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Comet ISON's Current Status
Latest Update: November 11th, 2013
awful lot that could happen to ISON between now and then, and we really can't say how things will go. All we can do is report on how the comet appeared to be doing the last time we saw it, and thanks to the legions of amateur as professional astronomers around the world, that was just a few hours ago!
It feels like we may have said this once or twice before, but it never hurts to repeat it: Comet ISON is doing just fine! It is maybe a little over a week since we saw the first few reports that ISON was a binocular object for fortunate observers with extremely clear skies. But ISON has brightened up considerably since then, and binocular observations of the comet have become widespread. We've seen a couple of estimates of ISON in the mag 7 - 8 range and so it would not surprise us for there to be one or two naked eye reports later this week, though once again these would only come from a select few lucky observers with amazing views of the night sky. But Comet ISON is moving extremely fast now at around 50km/s (180,000kph, 112,000mph), and will soon become increasingly difficult to observe as it approaches twilight skies. By far the best opportunity for naked-eye viewing of the comet will be in early-to-mid December as it climbs back into the night skies. Of course, this is all dependent on it reaching and surviving perihelion...
Our previous update mentioned the exciting news that we now have X-ray detections of comet ISON from the NASA Chandra X-ray Observatory. We have now expanded on that a little in our Comet ISON Image of the Week feature, and is something we will follow up on in December when we hopefully have more X-ray observations from not only Chandra but maybe the X-ray imagers on the NASA MESSENGER spacecraft.
Also we pointed to a beautiful image taken by astrophotographer Damian Peach, showing very clearly that ISON has developed an ion tail. Since we published that page, several other similarly wonderful images have been recorded such as this one from Michael Jaeger, this from Nick Howes, Ernesto Guido and Martino Nicolini, and this from Gerald Rhemann. Lots more can be seen online, but we encourage everyone to find a local astronomy club and try and see it with your own eyes... and take a child with you!
So the tl;dr today is this: Seventeen days from perihelion, Comet ISON is still in one piece, is brightening nicely, is a binocular object, and currently shows no signs of fading out or fragmenting. We hope that continues for at least eighteen more days...
Light-CurveAbove is the latest "light-curve" we have for comet ISON, based upon data submitted by astronomers to the Minor Planet Center. This plot was created by the CIOC's Matthew Knight. There are a couple of important features to note:
1. You will notice that the peak of this plot is not shown. Why? Because it's meaningless. It is extremely difficult to accurately predict the peak brightness of almost any comet, but this is particularly the case the closer a comet approaches to the Sun. ISON is a Sungrazing comet, following an orbit that will take it through the Sun's extended outer atmosphere ("corona"). During this period it will experience intense bombardment of solar radiation and its surface will sublimate (turn directly from solid to gas) at an almost alarming rate. In addition, it will experience extreme structural stresses from the Sun's enormous gravitational pull. These factors lead sungrazers in particular to behave very unpredictably, and we can only guess at how bright it will be, or even if it will survive. That said, we on the CIOC Team have for many months now held to our opinion that ISON's peak brightness (which will occur in the few hours surrounding perihelion) could be anywhere from magnitude -7 to +5 or more, though our educated guesses are hovering around -3 to -5.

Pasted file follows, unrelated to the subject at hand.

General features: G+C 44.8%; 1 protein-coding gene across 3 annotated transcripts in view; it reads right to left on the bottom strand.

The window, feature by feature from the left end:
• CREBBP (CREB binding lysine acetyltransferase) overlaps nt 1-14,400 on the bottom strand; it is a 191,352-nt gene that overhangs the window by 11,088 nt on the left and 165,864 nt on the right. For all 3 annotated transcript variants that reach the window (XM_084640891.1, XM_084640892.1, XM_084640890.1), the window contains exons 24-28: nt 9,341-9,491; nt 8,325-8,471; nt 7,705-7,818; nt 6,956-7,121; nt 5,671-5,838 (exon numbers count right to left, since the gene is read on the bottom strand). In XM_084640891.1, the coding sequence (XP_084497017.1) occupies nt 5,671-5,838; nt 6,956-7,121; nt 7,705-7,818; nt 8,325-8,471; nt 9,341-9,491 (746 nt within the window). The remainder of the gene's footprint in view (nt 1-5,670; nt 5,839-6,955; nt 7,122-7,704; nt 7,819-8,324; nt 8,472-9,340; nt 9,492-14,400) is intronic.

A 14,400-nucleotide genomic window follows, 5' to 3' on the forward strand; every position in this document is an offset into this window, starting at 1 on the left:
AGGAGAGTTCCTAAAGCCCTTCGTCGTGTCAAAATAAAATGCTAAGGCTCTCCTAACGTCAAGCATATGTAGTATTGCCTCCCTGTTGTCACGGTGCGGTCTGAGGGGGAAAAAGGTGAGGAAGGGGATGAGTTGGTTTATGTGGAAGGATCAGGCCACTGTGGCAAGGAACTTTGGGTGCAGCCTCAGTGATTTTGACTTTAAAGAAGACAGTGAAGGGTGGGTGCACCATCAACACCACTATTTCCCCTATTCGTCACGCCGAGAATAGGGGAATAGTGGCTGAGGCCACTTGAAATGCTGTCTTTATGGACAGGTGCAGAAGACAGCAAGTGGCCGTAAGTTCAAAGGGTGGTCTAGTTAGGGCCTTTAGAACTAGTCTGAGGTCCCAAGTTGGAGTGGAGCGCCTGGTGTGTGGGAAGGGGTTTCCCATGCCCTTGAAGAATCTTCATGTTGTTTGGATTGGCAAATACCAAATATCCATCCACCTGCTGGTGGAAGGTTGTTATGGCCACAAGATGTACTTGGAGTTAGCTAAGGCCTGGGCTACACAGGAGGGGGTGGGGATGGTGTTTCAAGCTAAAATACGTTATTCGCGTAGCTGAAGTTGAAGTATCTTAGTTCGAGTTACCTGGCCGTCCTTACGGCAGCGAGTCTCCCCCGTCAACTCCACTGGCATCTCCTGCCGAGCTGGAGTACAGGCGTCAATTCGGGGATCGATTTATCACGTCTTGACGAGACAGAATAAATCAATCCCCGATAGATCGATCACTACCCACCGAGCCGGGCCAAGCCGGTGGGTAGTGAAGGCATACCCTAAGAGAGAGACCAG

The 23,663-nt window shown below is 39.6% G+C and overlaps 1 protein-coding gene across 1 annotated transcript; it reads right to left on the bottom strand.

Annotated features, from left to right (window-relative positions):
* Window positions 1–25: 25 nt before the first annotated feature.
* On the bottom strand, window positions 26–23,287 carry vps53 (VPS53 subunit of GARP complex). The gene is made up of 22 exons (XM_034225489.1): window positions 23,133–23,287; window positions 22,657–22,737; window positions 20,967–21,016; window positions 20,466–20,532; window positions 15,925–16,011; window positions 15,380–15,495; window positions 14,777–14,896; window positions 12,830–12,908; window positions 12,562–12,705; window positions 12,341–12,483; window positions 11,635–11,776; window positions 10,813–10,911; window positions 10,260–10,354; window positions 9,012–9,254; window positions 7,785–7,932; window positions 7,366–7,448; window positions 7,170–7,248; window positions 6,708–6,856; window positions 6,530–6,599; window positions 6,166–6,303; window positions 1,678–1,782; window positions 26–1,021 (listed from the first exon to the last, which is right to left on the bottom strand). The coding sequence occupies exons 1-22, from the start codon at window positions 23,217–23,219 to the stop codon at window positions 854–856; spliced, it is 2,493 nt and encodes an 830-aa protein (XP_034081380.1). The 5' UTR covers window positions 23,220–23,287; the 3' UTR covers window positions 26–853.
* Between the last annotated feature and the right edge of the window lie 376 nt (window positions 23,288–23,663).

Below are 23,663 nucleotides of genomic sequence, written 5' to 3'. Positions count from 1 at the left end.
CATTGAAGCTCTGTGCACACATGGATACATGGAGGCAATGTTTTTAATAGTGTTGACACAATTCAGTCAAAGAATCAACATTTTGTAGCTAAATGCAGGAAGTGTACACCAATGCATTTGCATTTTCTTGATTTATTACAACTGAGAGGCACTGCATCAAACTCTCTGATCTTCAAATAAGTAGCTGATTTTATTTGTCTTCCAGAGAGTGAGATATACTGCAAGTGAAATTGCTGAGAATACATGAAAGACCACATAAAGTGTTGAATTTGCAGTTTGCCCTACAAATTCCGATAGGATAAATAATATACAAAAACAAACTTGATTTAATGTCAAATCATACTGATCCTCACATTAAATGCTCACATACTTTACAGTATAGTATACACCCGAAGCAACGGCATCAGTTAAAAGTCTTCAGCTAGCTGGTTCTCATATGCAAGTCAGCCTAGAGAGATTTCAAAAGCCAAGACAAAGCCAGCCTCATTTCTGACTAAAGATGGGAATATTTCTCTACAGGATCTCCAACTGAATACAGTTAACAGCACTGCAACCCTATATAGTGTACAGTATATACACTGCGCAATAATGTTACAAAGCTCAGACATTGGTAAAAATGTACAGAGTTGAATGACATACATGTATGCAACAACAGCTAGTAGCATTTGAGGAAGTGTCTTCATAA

2. The black line in this plot is a simplified model of the predicted trend of ISON's brightness. It is not a line that is fitted to the data, nor is it a line to which the data should aspire. You can almost consider this as two different plots that share an axis: a possible model of ISON's brightness (in this case, we use JPL's model parameters), and the reported observations from ground observers.
3. The large spread in magnitudes reported by observers is not a surprise. Viewing conditions differ for all observers, as does the skill level of the observer, the quality and type of instrumentation they use, the kinds of filters they use, and their method for estimating the brightness. It is very common to see such a divergence in reported values (comet Hale-Bopp is a great example.)
If you browse around online you will easily find references to estimates of magnitude -10 or even -15, and the term "Comet of the Century" has been tossed around with abandon. Those are not the words or the opinion of the CIOC Team, and while they may perhaps turn out to be true, we think it extremely unlikely. Likewise, reports of its imminent demise are completely unfounded, and while they may prove to be true, they are currently based on speculation and selective interpretation of data. More likely, ISON should turn out to be one of the brighter comets in the past several years and, thanks to the global astronomy community, we hope one of the most broadly observed comets in history!
Now we're around perihelion time for ISON, we will update this "Current Status" page more frequently -- in some cases daily. Check back regularly for updates, and follow the CIOC's Karl Battams '@SungrazerComets' Twitter feed.
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